22. Highlights all the initiatives related to security such as a special training programme to face criminal and terrorist threats, the cooperation with Parliament regarding specific security training courses, the investigations into security incidents and the relaunch of the security screening of external contractors' staff together with the other Union bodies; notes all the work related to (building) security with the main objective being to increase the level of security and the service provided for members, staff and visitors;

23. Welcomes the fact that a series of measures have been implemented by the Committee to ensure adequate building security standards such as the installation of new equipment for access control; notes that the related security standards have reached the same level as the standards of Parliament and the Commission;


24. Notes that extra offices for 200 staff members have to be found once the B68 and TRE74 buildings have been exchanged for the VMA building; notes that the bureaus of the Committee and the CoR gave a mandate to their secretaries-general in February 2020 to undertake negotiations with the European External Action Service for the purpose of concluding an agreement allowing the Committee and the CoR to take over the rental contract of the Belliard100 building as of early 2021; welcomes the fact that the staff committee and staff in general have been informed about these developments;  

25. Notes the fact that the VMA building is fully compliant with all regulatory requirements on asbestos applications and that an asbestos safe certificate was delivered in September 2019; expresses concerns over the health of workers and the presence of asbestos in the VMA building, although the asbestos-safe certificate says that it does not represent any risks for the users of the building; welcomes the fact that all relevant information about asbestos in the Committees' buildings, such as asbestos policy, asbestos safe certificates and asbestos inventories, has been published on the intranet; notes that work to renovate the VMA building is planned to start in 2021;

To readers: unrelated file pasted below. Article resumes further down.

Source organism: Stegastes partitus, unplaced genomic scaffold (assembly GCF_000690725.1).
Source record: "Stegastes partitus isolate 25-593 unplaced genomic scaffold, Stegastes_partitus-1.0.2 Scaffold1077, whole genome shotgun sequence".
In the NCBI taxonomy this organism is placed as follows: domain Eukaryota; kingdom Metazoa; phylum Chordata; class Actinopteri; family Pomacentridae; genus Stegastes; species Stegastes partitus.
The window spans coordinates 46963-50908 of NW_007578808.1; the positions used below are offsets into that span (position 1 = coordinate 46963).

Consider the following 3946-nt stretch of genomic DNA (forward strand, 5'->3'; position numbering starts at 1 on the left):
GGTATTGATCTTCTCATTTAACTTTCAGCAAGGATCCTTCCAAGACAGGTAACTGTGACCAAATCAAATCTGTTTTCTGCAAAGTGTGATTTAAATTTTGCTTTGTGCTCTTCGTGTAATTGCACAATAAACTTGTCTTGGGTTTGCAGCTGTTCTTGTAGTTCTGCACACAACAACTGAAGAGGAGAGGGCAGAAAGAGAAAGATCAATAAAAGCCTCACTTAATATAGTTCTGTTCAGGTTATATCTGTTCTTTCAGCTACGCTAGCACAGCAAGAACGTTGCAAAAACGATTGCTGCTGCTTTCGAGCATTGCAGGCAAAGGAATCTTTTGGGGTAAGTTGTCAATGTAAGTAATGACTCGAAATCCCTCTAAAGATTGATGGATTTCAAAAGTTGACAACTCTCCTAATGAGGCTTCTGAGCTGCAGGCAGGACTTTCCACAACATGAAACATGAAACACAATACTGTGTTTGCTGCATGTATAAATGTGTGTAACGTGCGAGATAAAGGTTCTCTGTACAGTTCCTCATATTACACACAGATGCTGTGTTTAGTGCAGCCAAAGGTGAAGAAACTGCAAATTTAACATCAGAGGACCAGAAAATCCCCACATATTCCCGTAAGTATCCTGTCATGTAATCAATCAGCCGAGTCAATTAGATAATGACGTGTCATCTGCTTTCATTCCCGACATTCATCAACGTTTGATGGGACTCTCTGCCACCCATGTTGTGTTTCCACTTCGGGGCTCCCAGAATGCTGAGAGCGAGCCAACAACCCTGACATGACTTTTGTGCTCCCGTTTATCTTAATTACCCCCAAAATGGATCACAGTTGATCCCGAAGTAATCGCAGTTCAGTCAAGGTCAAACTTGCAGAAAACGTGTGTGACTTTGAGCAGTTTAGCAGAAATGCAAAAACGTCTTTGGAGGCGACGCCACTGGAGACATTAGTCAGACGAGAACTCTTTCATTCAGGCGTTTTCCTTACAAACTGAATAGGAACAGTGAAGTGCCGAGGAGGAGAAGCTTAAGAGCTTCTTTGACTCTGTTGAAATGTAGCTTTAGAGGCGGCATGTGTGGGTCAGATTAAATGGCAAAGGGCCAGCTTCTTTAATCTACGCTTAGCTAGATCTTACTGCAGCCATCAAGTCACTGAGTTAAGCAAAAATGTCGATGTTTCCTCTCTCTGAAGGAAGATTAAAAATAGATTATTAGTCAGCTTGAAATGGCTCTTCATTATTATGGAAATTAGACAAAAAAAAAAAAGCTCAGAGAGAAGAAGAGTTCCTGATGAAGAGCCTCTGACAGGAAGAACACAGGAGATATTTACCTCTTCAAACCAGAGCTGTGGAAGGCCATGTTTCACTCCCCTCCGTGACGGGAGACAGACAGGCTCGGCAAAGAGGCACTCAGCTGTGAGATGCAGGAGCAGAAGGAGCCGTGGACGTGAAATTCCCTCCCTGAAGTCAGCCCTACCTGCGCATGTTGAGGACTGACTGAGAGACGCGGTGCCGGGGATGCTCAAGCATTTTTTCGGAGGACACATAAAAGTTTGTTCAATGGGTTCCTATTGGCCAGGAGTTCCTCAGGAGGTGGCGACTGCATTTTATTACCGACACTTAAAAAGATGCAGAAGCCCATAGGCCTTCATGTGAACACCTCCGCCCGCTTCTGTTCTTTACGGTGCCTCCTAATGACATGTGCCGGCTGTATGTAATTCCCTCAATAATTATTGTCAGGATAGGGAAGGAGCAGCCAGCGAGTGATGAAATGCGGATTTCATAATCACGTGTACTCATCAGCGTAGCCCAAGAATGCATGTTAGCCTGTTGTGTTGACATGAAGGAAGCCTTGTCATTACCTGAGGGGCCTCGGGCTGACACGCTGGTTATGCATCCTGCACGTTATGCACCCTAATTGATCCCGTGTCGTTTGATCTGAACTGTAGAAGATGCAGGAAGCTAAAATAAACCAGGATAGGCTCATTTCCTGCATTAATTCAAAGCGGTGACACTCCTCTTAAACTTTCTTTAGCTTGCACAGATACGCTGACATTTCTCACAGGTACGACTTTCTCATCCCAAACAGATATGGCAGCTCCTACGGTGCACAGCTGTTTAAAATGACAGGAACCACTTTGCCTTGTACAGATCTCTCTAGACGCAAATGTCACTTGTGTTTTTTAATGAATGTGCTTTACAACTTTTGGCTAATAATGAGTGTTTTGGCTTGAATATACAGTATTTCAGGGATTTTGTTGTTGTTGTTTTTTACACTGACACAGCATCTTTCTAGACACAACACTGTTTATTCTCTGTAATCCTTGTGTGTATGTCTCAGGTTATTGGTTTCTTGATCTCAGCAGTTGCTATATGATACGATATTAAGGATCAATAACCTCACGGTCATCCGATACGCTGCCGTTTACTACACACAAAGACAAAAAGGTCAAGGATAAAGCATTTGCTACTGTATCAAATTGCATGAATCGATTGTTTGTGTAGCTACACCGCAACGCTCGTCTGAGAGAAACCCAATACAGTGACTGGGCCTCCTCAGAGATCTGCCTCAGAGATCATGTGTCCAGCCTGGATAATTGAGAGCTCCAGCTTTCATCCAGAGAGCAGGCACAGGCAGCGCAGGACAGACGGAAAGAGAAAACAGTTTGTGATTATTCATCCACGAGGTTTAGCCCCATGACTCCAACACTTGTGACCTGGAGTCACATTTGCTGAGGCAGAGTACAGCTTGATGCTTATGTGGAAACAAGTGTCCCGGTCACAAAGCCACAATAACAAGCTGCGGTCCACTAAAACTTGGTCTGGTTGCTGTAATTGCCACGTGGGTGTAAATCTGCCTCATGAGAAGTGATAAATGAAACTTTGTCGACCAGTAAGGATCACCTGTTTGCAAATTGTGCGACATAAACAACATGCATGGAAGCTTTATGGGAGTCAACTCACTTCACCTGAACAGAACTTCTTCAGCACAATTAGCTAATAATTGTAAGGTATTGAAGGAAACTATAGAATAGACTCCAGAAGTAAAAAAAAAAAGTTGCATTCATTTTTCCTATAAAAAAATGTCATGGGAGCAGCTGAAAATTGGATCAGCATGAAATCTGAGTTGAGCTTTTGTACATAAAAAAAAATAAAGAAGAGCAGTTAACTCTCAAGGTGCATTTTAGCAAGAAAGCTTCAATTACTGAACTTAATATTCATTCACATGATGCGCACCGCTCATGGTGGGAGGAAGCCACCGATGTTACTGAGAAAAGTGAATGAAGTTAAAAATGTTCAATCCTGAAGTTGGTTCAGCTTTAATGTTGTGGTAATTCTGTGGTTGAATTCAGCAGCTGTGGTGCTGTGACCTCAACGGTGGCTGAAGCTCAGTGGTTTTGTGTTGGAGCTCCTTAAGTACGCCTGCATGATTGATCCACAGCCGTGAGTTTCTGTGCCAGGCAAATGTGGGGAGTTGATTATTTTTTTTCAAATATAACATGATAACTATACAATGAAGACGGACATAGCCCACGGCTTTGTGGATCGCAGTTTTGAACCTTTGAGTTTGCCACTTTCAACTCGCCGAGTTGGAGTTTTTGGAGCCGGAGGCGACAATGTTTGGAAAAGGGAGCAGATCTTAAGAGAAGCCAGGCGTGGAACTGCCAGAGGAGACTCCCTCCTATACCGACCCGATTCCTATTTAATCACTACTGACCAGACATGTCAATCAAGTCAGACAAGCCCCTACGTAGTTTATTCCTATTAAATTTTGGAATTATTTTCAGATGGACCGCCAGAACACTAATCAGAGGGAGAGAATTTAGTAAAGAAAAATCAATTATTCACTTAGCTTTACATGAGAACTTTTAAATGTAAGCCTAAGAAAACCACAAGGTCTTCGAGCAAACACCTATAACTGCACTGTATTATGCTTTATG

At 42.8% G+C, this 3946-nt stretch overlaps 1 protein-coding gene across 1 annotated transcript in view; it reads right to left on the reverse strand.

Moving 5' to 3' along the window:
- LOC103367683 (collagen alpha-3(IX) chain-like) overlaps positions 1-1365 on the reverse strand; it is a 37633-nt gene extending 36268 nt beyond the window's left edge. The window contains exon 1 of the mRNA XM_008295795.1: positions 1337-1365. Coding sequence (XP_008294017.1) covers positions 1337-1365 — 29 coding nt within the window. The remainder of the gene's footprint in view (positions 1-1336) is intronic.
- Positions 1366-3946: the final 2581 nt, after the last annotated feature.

26. Welcomes the fact that the joint VMA working group defined the guiding principles for the future allocation of space as well as objective parameters allowing for equal treatment of all services and entities; notes that the staff representatives were involved and that the staff has been kept informed regularly through different channels and will be consulted and involved in the upcoming phase of the detailed design for floor arrangements and the assignment of individual workspaces for the services concerned;

Environmental dimension

27. Asks the Committee to develop a global sustainability plan; congratulates the Committee on the ongoing efforts in the framework of the environmental management system as regards the lowering of the carbon footprint and reducing plastic, food and paper waste; agrees that lowering the carbon footprint is among the most important objectives for the coming years; calls on the Committee to pay due attention to the energy mix of its sources of electricity and encourages the procurement of electricity generated by wind, solar, bio and hydroplants; encourages the Committee to participate in projects in areas which are related with other Union bodies and to draw up a comprehensive plan for the Committee for the implementation of the principles and recommendations presented in the European Green Deal, with the general objective of becoming climate neutral by 2030;

Inter-institutional cooperation

28. Is aware of the new service level agreement launched in 2019 between Parliament and the Committee which allows the Committee to benefit from the services of Parliament’s interpreters (for which payment will be made) each time the Committee uses Parliament’s premises for its meetings and occasionally also for meetings in the Committee’s premises; acknowledges that the agreement contributes to the optimisation of the use of Parliament’s interpreters; acknowledges the existing cooperation agreements between Parliament, the CoR and the Committee; invites the Committee to identify further potential synergies and savings and other areas in which back-office functions could be shared; is aware of the requests expressed by both the Committee and CoR in the frame of the discharge procedure for the ongoing cooperation agreement to be respected so that the Committee and CoR are compensated for the posts transferred to Parliament;